The Metropolitan Police Authority is in session and and Deputy Mayor Kit Malthouse AM, DCiC* and SDEI**, is NOT in the Chair. (This was not a deliberate snub to the petitioner but a pre-planned holiday enabling him to devote August to cuttingreviewing the Metropolitan Police budget.)
So it was left to the MPA’s Vice Chair, Reshard Auladin, to welcome former Mayor, Ken Livingstone, into the Chamber at City Hall to present his petition to the Authority. His petition was an initial shot across the bows of the Mayor’s budget process for the Metropolitan Police (hand on tiller: Kit Malthouse) and said:
‘We call on the Tory led Metropolitan Police Authority and the Tory Mayor Boris Johnson to reverse the decision to cut 455 police officers and guarantee the future of London’s dedicated 630 safer neighbourhood police teams.’
The discussion was predictable, but the body language of Conservative Assembly Members was more interesting. They displayed all the signs of having been through a trade union negotiating skills course as taught during the 1970s. This would have educated them in the value of distraction activity while an opponent (ie management) is talking.
In this case, as Ken Livingstone started his presentation (5 minutes as permitted by Standing Orders), Steve O’Connell‘s distress at having the former Mayor in the same room became apparent. He pulled faces, chewed his glasses, tapped his pen frenetically on the desk, leant back in his chair studying the roof of City Hall eight floors above, and finally got up from his seat, so that he could walk to the edge of the Chamber with his back to the former Mayor and gaze at the river and the Tower of London. Meanwhile, James Cleverly wandered in late, realised with a look of shock that he would be sitting adjacent to Ken Livingstone, and then spent a happy few minutes shuffling his papers without looking to his side.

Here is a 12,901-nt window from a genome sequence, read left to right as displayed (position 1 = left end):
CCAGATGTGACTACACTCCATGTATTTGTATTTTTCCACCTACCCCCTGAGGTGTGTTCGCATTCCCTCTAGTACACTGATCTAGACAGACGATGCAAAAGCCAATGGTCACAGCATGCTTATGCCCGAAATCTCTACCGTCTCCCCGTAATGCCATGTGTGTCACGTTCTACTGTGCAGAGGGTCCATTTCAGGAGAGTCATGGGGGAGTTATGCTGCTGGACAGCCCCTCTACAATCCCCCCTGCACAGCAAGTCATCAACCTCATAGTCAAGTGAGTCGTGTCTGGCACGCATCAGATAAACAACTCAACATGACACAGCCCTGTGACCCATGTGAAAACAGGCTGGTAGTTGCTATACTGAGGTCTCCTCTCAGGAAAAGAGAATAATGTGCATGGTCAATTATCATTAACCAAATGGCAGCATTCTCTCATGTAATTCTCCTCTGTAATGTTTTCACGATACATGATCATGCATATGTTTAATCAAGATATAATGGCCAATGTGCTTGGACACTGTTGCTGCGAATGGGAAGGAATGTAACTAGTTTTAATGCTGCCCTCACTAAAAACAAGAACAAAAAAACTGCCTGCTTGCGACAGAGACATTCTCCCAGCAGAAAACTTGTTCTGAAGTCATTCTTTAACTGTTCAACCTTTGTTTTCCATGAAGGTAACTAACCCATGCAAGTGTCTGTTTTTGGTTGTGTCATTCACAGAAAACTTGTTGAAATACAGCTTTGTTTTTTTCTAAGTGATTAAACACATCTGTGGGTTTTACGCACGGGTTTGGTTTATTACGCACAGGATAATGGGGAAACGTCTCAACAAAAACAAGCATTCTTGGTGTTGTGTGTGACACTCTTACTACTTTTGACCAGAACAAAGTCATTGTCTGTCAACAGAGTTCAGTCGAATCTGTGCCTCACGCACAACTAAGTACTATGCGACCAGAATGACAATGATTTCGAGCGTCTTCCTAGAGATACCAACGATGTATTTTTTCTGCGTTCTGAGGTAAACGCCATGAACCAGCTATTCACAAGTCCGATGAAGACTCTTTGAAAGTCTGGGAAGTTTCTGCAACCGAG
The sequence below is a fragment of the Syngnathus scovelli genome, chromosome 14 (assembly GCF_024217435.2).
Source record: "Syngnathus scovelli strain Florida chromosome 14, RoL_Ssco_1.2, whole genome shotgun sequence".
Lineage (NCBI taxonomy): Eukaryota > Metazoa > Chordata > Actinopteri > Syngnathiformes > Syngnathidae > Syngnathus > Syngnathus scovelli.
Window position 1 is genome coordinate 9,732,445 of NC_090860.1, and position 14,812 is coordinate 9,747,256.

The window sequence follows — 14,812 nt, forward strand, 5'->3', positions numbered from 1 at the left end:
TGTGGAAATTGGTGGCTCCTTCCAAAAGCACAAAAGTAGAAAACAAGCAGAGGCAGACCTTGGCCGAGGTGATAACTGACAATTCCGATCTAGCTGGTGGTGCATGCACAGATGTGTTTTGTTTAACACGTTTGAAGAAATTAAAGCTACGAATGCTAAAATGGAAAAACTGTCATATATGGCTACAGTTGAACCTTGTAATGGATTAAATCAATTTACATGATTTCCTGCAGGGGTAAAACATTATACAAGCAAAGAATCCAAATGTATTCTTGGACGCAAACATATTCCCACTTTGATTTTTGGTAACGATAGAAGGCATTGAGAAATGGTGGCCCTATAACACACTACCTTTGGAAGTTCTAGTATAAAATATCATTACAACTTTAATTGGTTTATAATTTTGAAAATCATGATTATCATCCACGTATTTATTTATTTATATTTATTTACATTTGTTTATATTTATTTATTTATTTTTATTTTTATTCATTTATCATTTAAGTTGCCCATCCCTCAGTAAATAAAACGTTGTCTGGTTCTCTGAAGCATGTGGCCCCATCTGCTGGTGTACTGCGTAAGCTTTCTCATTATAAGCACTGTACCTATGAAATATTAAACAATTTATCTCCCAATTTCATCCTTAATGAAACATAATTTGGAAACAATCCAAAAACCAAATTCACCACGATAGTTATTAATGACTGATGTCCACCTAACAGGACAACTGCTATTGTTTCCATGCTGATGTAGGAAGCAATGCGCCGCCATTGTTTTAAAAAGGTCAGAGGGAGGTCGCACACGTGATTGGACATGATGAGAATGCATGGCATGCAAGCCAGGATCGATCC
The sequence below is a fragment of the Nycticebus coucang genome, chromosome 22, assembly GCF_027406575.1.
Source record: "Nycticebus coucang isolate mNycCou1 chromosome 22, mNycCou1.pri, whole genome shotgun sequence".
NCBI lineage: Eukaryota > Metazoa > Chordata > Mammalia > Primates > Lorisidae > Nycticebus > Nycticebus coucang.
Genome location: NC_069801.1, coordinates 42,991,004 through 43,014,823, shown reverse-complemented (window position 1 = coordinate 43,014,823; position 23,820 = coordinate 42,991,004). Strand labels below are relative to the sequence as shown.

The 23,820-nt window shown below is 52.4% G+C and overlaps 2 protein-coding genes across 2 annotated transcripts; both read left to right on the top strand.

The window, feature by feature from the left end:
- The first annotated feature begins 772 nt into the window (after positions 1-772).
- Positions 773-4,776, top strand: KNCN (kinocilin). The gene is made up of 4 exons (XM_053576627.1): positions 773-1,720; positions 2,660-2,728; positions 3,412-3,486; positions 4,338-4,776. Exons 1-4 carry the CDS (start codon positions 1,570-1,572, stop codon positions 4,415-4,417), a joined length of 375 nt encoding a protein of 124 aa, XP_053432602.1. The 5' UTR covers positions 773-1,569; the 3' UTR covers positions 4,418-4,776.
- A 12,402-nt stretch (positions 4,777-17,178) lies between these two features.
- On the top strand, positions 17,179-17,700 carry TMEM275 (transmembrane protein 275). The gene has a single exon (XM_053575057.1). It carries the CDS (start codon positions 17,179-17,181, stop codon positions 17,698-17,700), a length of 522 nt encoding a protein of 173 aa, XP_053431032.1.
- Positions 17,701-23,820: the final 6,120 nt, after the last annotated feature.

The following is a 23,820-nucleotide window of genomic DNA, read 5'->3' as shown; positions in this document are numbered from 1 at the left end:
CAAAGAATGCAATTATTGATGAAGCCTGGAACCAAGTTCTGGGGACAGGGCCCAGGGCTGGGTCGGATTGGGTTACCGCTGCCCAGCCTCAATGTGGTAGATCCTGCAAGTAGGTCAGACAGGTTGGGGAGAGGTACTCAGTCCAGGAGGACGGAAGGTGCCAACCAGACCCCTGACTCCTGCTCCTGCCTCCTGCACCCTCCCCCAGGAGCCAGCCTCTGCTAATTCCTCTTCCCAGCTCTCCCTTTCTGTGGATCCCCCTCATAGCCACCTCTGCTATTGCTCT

And what was the substance of the Conservative response? It seemed to rest on the fact that the police officers being lost from the budget were displaced by a policy decision taken during Ken Livingstone’s Mayoralty. That decision related to police officers being released from administrative duties and replaced by specialist staff – a more sensible use of resources. Ken’s point was that he would have reallocated those officers to front-line duties rather than seeing a net drop in police numbers.
This then degenerated into “We’re all in this together/Mismanagement of the economy by the previous Government” rant from Steve O’Connell – despite the fact that the cut in numbers relates to a Mayoral budget agreed last year in advance of the current financial problems.
And James Cleverly, who had promised in his blog that he would “tear into Livingstone” at the meeting confined himself to suggesting that the Police Authority should stop receiving petitions as they might be used for political purposes (actually, as an old-style Stalinist, I rather agree with that point, but his intervention was hardly the “going for the jugular” moment we had been led to expect).
*DCiC = Dog Catcher in Chief
**SDEI = Shadow Directly Elected Individual